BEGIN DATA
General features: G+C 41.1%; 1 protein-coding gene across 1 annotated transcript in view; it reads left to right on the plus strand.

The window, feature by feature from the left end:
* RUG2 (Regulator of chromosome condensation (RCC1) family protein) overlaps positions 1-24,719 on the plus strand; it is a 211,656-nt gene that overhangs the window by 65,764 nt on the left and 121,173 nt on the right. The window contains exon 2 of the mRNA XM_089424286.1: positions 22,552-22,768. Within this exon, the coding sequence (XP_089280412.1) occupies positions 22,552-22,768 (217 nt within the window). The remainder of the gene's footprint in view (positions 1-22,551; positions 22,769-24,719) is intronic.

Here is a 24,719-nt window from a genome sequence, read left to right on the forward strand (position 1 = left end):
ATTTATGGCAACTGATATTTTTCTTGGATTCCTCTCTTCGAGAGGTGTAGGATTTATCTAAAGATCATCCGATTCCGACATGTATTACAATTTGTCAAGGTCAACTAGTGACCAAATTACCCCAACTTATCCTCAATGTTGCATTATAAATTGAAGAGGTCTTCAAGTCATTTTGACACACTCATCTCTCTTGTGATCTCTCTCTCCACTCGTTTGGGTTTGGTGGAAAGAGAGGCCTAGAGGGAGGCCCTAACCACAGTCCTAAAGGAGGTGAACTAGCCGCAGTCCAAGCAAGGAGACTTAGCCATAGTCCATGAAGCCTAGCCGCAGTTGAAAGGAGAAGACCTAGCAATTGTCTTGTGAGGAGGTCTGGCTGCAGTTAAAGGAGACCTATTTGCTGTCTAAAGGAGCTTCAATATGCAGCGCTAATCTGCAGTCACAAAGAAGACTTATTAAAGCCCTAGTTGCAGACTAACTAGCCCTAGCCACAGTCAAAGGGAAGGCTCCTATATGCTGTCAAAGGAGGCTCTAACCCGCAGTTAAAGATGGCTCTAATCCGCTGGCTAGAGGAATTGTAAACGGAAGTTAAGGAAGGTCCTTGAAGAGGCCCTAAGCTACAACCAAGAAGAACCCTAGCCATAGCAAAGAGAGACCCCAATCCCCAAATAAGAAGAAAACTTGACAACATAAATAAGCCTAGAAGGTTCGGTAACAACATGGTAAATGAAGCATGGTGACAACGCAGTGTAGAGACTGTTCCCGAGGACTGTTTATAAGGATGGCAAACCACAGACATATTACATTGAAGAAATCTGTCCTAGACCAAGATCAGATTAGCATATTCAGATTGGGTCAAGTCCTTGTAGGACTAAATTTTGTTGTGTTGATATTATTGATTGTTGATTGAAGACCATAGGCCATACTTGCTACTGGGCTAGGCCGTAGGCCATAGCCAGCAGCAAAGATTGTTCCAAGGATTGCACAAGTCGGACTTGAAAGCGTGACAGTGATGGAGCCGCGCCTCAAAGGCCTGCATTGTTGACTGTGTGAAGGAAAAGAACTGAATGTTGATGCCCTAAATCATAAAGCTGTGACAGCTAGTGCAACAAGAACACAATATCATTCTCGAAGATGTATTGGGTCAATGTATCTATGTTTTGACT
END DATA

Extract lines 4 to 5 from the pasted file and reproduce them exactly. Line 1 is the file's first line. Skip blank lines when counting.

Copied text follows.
Here is a 24,719-nt window from a genome sequence, read left to right on the forward strand (position 1 = left end):
ATTTATGGCAACTGATATTTTTCTTGGATTCCTCTCTTCGAGAGGTGTAGGATTTATCTAAAGATCATCCGATTCCGACATGTATTACAATTTGTCAAGGTCAACTAGTGACCAAATTACCCCAACTTATCCTCAATGTTGCATTATAAATTGAAGAGGTCTTCAAGTCATTTTGACACACTCATCTCTCTTGTGATCTCTCTCTCCACTCGTTTGGGTTTGGTGGAAAGAGAGGCCTAGAGGGAGGCCCTAACCACAGTCCTAAAGGAGGTGAACTAGCCGCAGTCCAAGCAAGGAGACTTAGCCATAGTCCATGAAGCCTAGCCGCAGTTGAAAGGAGAAGACCTAGCAATTGTCTTGTGAGGAGGTCTGGCTGCAGTTAAAGGAGACCTATTTGCTGTCTAAAGGAGCTTCAATATGCAGCGCTAATCTGCAGTCACAAAGAAGACTTATTAAAGCCCTAGTTGCAGACTAACTAGCCCTAGCCACAGTCAAAGGGAAGGCTCCTATATGCTGTCAAAGGAGGCTCTAACCCGCAGTTAAAGATGGCTCTAATCCGCTGGCTAGAGGAATTGTAAACGGAAGTTAAGGAAGGTCCTTGAAGAGGCCCTAAGCTACAACCAAGAAGAACCCTAGCCATAGCAAAGAGAGACCCCAATCCCCAAATAAGAAGAAAACTTGACAACATAAATAAGCCTAGAAGGTTCGGTAACAACATGGTAAATGAAGCATGGTGACAACGCAGTGTAGAGACTGTTCCCGAGGACTGTTTATAAGGATGGCAAACCACAGACATATTACATTGAAGAAATCTGTCCTAGACCAAGATCAGATTAGCATATTCAGATTGGGTCAAGTCCTTGTAGGACTAAATTTTGTTGTGTTGATATTATTGATTGTTGATTGAAGACCATAGGCCATACTTGCTACTGGGCTAGGCCGTAGGCCATAGCCAGCAGCAAAGATTGTTCCAAGGATTGCACAAGTCGGACTTGAAAGCGTGACAGTGATGGAGCCGCGCCTCAAAGGCCTGCATTGTTGACTGTGTGAAGGAAAAGAACTGAATGTTGATGCCCTAAATCATAAAGCTGTGACAGCTAGTGCAACAAGAACACAATATCATTCTCGAAGATGTATTGGGTCAATGTATCTATGTTTTGACT